They put your ashes in a wooden box. It was a handsome box with a lock and two keys, and ornamental metal chasing round the base and the lid. I carried you through security, Sean carried your three-year-old, Lu carried your baby. In the plane, we put you in the overhead luggage bins with all the other hand baggage. It was a long journey. The baby was in one of those fold-down cribs, but the stewardess wouldn’t let your three-year-old sleep on the floor. I wouldn’t let her wake him. I told her you’d just died, I said the plane wasn’t full, there was plenty of room in the next section—we’d leave the child on the floor or she could move one of the people lying stretched across three seats. She went away. She came back. Lu carried him through and laid him down, still sleeping, across two cleared seats. I sat beside him while he slept.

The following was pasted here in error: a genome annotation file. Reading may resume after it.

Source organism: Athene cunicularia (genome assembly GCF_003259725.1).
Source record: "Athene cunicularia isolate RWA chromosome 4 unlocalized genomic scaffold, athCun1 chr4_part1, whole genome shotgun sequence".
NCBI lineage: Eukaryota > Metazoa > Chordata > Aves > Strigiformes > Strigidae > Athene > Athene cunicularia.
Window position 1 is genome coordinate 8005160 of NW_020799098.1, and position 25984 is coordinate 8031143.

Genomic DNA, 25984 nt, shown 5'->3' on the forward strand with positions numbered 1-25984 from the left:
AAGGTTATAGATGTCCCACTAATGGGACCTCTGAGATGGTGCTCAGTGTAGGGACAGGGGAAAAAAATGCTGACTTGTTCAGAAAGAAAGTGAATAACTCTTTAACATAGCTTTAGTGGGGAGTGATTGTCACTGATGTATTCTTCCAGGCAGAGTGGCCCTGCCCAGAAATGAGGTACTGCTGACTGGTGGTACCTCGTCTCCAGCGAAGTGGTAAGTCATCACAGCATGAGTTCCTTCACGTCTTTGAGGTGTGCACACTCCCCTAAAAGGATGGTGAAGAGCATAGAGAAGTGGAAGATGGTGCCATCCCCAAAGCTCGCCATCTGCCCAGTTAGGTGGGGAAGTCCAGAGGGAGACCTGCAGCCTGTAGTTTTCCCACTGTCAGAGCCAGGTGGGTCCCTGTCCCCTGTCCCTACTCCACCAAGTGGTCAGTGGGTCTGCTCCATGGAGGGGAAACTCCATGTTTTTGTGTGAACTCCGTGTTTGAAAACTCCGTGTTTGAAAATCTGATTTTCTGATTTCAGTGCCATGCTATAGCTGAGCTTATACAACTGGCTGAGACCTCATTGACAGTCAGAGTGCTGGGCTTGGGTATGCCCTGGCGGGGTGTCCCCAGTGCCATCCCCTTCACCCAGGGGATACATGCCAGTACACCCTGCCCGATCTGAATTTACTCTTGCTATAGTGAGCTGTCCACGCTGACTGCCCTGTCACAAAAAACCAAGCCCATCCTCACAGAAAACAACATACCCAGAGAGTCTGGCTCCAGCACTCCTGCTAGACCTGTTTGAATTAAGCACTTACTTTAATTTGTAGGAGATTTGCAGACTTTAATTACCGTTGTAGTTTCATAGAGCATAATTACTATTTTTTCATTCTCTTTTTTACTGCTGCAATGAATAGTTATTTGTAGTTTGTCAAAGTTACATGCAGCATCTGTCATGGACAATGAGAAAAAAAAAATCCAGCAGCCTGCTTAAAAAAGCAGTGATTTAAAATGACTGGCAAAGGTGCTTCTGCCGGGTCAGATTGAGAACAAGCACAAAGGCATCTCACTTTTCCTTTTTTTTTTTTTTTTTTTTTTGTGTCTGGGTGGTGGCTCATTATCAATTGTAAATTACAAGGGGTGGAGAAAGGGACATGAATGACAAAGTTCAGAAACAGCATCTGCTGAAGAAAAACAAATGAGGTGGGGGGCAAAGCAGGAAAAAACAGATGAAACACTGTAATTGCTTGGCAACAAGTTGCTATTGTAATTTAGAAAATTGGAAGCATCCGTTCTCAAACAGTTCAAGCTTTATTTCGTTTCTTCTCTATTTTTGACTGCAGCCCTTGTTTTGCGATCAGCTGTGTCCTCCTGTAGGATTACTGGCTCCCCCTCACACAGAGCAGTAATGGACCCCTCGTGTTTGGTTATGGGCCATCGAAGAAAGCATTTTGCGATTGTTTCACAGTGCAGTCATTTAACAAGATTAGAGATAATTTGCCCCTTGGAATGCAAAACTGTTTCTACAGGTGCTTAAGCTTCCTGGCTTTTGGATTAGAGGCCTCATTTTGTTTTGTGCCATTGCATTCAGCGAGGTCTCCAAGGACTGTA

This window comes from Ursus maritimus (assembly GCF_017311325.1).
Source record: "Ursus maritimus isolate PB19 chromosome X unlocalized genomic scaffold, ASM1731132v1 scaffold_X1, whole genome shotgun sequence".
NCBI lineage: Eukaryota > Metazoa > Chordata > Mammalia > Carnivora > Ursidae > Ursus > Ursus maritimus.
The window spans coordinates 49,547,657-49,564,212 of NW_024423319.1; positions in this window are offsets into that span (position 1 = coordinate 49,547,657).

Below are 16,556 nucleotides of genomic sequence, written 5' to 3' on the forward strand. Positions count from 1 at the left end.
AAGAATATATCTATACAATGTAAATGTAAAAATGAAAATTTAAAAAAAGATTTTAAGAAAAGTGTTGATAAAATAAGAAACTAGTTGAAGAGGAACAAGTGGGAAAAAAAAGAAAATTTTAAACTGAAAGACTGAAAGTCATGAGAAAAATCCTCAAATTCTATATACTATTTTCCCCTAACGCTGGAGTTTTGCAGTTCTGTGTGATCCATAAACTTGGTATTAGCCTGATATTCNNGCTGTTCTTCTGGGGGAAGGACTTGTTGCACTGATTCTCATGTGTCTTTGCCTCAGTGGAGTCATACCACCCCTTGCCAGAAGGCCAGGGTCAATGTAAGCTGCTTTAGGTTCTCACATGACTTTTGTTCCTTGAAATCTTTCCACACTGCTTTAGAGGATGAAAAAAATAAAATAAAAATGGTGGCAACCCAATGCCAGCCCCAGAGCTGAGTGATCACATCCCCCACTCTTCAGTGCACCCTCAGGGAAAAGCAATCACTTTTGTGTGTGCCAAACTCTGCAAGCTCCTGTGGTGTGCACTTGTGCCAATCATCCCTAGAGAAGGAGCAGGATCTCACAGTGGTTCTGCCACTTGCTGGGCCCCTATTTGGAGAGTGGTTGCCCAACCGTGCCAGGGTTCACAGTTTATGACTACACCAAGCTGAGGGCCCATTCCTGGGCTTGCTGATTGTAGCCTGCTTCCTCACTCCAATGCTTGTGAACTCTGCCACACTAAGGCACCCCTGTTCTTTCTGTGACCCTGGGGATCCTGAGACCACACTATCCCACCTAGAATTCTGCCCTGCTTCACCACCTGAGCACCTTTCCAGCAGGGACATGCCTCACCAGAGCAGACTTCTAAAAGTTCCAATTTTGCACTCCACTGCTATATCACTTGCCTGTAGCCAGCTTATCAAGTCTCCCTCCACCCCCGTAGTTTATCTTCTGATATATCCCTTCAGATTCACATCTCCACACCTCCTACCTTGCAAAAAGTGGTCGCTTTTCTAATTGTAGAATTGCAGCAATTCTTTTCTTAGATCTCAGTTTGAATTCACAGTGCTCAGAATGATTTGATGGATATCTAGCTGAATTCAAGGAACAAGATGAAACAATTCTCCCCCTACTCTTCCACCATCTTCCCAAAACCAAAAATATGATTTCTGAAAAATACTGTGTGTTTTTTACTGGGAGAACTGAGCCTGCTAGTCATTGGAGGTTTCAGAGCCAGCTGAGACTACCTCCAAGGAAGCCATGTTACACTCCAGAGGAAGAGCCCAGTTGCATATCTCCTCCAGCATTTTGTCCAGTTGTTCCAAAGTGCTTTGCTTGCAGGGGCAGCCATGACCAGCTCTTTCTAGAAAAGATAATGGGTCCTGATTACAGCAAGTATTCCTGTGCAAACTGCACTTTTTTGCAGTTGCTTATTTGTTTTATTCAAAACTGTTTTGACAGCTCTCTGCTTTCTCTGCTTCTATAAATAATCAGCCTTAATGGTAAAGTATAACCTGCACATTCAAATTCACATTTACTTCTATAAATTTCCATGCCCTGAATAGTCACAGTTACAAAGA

When we got to London Lu’s father was waiting. They took your bags and we took your box. We went to a Pret a Manger to buy a sandwich before the Dublin flight. Sean was at the counter paying. You were heavy so I put you on the floor. Two young Australian lads standing beside me noticed your box and began to admire it. They asked where I’d got it? I said it was my brother’s ashes, I was taking them home to Ireland. I think they thought they hadn’t heard right. Then they looked at each other’s faces and they knew they had. They said they were sorry. Then they weren’t there, and Sean was handing me a camembert and cranberry sandwich in a cardboard wrapper.